Retinal organoid differentiation and lentiviral transduction
Retinal organoids were differentiated from human embryonic stem cells (hESCs), H9, following a previously described protocol with minor modifications16,17. After 130–160 days of differentiation, retinal organoids containing RPE spheres were selected for transduction experiments. We transduced a total of 8 × 109 copies of lentivirus (4 × 109 each of Cas9-containing and gRNA-containing lentiviruses) per organoid in 200 μL of Long-Term Retina medium with 8 μg/mL Polybrene (Sigma-Aldrich, Missouri, USA). Long-Term Retina medium (300 μL) was added 24 h after transduction. After 48 h incubation, the transduced retinal organoids were rinsed in 3X PBS and then maintained in an Long-Term Retina medium without lentivirus. Two weeks after lentiviral transduction, fluorescence images were analyzed and cells were harvested. RPE spheres and neural retinas (NR) were manually isolated and used for analysis.
Immunohistochemistry of mouse retina and retinal organoid
For analyzing cross-sectional images of mouse NR and RPE, the eye was enucleated, the cornea was punctured, and the eye was fixed for 1 h in 4% paraformaldehyde in PBS. The fixed eyes were cryopreserved by sinking in 15% sucrose in PBS, followed by equilibration in 30% sucrose. For analyzing cross-sectional images of retinal organoid, the organoid was fixed in 1% paraformaldehyde in PBS. The fixed organoids were cryopreserved by sinking in 10% sucrose in PBS, followed by equilibration in 30% sucrose. Mouse eyes and retinal organoids were embedded in OCT compound and snap-frozen in liquid nitrogen. Samples were cut into 7-μm thick sections using a cryostat. Cryosections of mouse retina were immunostained with the primary antibody, anti-RFP antibody (Invitrogen, MA, USA), and secondary antibody, Alexa Fluor™ 594 anti-rabbit IgG (Invitrogen, MA, USA). Retinal organoids were immunostained with various markers of retinal cell types according to the developmental stage. The antigen, host species, used concentration, and supplier of the primary antibody used are listed in Supplementary Table 2.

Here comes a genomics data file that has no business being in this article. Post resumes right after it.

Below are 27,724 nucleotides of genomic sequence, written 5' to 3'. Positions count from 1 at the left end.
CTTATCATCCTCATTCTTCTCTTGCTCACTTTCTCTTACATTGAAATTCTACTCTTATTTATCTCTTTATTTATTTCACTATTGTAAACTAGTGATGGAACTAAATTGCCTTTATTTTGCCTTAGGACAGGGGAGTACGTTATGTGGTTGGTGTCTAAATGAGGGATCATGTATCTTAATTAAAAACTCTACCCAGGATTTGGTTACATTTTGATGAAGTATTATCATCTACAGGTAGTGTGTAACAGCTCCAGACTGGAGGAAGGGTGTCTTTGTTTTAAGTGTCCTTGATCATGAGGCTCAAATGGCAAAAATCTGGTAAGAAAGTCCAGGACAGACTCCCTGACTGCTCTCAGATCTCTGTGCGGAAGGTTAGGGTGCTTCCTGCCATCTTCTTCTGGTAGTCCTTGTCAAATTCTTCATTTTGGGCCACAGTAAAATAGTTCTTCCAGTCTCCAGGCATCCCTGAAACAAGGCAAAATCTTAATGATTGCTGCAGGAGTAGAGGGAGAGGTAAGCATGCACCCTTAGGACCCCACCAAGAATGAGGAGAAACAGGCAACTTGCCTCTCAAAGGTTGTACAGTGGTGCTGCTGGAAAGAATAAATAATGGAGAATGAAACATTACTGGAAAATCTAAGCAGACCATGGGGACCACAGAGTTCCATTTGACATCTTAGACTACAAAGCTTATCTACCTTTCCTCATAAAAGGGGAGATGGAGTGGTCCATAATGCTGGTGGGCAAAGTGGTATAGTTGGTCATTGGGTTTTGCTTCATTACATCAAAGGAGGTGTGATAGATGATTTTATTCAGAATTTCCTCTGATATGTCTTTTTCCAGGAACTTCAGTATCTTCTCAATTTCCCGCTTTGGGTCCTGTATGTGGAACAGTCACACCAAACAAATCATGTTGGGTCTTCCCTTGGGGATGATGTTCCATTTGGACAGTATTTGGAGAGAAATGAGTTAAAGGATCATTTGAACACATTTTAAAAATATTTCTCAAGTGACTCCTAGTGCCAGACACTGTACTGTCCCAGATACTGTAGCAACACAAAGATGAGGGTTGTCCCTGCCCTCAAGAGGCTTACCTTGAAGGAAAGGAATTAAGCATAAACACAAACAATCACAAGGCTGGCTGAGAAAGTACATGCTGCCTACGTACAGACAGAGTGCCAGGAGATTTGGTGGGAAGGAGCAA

Angiography of mouse retina
To evaluate CNV size, FITC-dextran was intravenously injected 5 min before sacrifice. The enucleated eyes were fixed in 4% paraformaldehyde for 1 h at room temperature. The RPE complex (RPE/choroid/sclera) was flat-mounted and viewed under a fluorescent microscope (BX43; Olympus, Tokyo, Japan). The CNV area was measured using ImageJ software (NIH) by blinded observers. An average of 3–4 CNV areas per eye were analyzed. Statistical analysis was performed for each CNV lesion, not for each eye.
Targeted deep sequencing
On-target and off-target regions were amplified from the genomic DNA using specific primers (Supplementary Table 3) for targeted deep sequencing. Deep-sequencing libraries were generated using PCR. TruSeq HT dual-index primers were used to label the samples. Pooled libraries were subjected to paired-end sequencing using HiSeq X (Illumina, CA, USA). Indels around the site 3 bp upstream of the PAM sequence were considered mutations resulting from Cas9 activity. Indel frequencies were calculated using bioinformatic tools18.
Measurement of VEGF in mouse vitreous samples
Vitreous samples were collected using glass micropipettes. A micropipette puller is used to pull the tips of standard glass pipettes. Mice were anesthetized and the tip was inserted through the sclera 2 mm posterior to the limbus. Suction was activated by stepping on the foot pedal with a pump in reverse mode and vitreous was slowly aspirated, allowing collection of as much as 4 μL. Samples were immediately placed on ice, and the samples were centrifuged at 6000 rpm for 30 sec19. 4 μL vitreous humor (from a single eye) was diluted in 6 μL RIPA buffer (Rockland Immunochemicals, PA, USA) containing protease inhibitor (Quartett, Berlin, Germany). VEGF protein levels of the vitreous humor samples were measured using a mouse VEGF Quantikine ELISA kit (R&D Systems, Minneapolis, MN, USA), according to the manufacturer’s instructions.
All group results are expressed as mean ± standard error of the mean (S.E.M.). Mean comparisons between groups were performed using the two-tailed Student’s t-test or one-way ANOVA and Tukey post-hoc analyses for multiple groups. Statistical significance is denoted with *(P < 0.05), **(P < 0.01), ***(P < 0.001) in the figures and figure legends. The statistics were analyzed using SPSS software (IBM SPSS Statistics, Armonk, NY, USA).
We first analyzed the effect of either promoter–pCMV and pVMD2-on cell-specificity of Cas9 expression. Lentiviruses carrying pCMV-SpCas9-E2A-mRFP-T2A-Puro (pCMV-SpCas9) and pVMD2-SpCas9-E2A-mRFP-T2A-Puro (pVMD2-SpCas9) vectors were transduced into the mice subretinal space via subretinal injection. The expression patterns of these two vectors were determined by the expression of red fluorescent protein (RFP). We found that while the RFP was expressed in the RPE and neural retina for pCMV-SpCas9 lentivirus (Fig. 2a), the pVMD2-SpCas9 lentivirus expressed RFP only in the RPE (Fig. 2b).